I've been working with CouchDB for a while, and I'm considering doing a little academic project in HBase / Hadoop. I read some material on them, but could not find a good answer for one question:
In Both Hadoop/HBase and CouchDB use MapReduce as their main method of query. However, there is a significant difference: CouchDB does that incrementally, using views, indexing every new data that is added to the database, while Hadoop (from all the examples I saw), is typically used to perform full queries on entire data-sets. What I'm missing is the ability to use Hadoop MapReduce to build, and mainly, maintain indexes, such as CouchDB's views. I saw some examples of how MapReduce can be used for creating an initial index, but nothing about incremental updates.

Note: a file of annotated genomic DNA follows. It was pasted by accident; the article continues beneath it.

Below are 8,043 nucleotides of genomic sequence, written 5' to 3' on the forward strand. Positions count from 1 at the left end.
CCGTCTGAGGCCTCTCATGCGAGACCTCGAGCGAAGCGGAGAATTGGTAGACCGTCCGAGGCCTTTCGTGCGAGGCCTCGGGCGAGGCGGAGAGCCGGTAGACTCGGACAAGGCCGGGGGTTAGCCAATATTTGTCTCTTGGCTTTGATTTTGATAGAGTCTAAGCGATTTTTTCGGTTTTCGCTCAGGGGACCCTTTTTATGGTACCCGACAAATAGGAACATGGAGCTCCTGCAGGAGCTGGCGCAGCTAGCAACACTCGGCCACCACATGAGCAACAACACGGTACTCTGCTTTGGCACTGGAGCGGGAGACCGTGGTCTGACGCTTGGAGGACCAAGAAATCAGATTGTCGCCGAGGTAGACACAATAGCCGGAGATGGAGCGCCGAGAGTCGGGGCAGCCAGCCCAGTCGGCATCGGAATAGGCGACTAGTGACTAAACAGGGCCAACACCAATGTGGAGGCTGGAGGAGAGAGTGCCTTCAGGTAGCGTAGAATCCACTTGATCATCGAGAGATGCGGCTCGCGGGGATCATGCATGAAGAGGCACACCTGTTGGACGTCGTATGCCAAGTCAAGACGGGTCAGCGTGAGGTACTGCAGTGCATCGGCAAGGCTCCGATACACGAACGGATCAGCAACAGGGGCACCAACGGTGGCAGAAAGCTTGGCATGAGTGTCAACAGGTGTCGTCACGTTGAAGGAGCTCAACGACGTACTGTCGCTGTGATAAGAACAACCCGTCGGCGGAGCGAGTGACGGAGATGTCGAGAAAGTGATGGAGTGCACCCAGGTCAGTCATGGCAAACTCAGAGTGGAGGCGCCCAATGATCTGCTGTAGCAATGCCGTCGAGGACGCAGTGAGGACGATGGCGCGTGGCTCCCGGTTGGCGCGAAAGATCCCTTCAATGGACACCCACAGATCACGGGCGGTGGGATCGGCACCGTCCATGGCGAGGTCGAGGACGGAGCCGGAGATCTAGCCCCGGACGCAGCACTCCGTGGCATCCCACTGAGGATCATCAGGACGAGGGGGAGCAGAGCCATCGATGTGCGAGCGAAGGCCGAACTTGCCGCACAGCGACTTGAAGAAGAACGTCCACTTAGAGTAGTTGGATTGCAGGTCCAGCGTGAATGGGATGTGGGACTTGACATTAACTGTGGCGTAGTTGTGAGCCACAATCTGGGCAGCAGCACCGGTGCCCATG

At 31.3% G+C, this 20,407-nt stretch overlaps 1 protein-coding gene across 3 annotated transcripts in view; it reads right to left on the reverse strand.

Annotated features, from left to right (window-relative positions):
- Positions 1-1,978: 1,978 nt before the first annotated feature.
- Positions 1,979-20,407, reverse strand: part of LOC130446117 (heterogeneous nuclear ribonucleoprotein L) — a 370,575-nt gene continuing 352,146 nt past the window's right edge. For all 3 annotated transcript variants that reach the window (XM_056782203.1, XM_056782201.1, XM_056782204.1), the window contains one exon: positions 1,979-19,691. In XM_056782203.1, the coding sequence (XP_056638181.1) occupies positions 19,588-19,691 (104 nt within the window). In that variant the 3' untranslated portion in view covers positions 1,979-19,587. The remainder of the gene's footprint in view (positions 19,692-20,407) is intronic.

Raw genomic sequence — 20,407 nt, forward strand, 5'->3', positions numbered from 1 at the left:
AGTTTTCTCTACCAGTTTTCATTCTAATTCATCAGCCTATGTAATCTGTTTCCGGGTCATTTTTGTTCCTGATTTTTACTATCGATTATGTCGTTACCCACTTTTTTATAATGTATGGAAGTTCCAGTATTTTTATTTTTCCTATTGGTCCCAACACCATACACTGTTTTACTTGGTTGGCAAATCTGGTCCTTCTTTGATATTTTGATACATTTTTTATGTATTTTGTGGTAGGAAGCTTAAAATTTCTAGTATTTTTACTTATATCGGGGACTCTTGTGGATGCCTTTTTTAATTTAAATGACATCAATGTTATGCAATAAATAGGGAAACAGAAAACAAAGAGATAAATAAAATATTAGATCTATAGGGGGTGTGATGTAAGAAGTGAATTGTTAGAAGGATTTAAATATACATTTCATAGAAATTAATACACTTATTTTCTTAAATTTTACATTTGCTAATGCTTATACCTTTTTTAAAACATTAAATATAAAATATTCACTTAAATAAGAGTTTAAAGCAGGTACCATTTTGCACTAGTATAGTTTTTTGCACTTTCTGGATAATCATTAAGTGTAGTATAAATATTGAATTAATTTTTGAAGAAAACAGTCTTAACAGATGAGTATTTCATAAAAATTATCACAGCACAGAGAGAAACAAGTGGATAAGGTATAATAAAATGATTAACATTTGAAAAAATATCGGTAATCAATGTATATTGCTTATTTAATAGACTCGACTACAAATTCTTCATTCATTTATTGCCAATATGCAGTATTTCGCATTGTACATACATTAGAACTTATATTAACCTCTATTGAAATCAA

I believe the main challenge here is to run the indexing job only on rows that changed since a given timestamp (the time of the last indexing job). This would make these jobs run for a short amount of time, allowing them to run frequently, keeping the index relatively up-to-date.
I expected this usage pattern to be very common, and was surprised not to see anything about it online. I already saw IndexedHbase and HbaseIndexed, which both provide secondary indexing on HBase based on non-key rows. This is not what I need. I need the programmatic ability to define the index arbitrarily, based on the contents of one or more rows.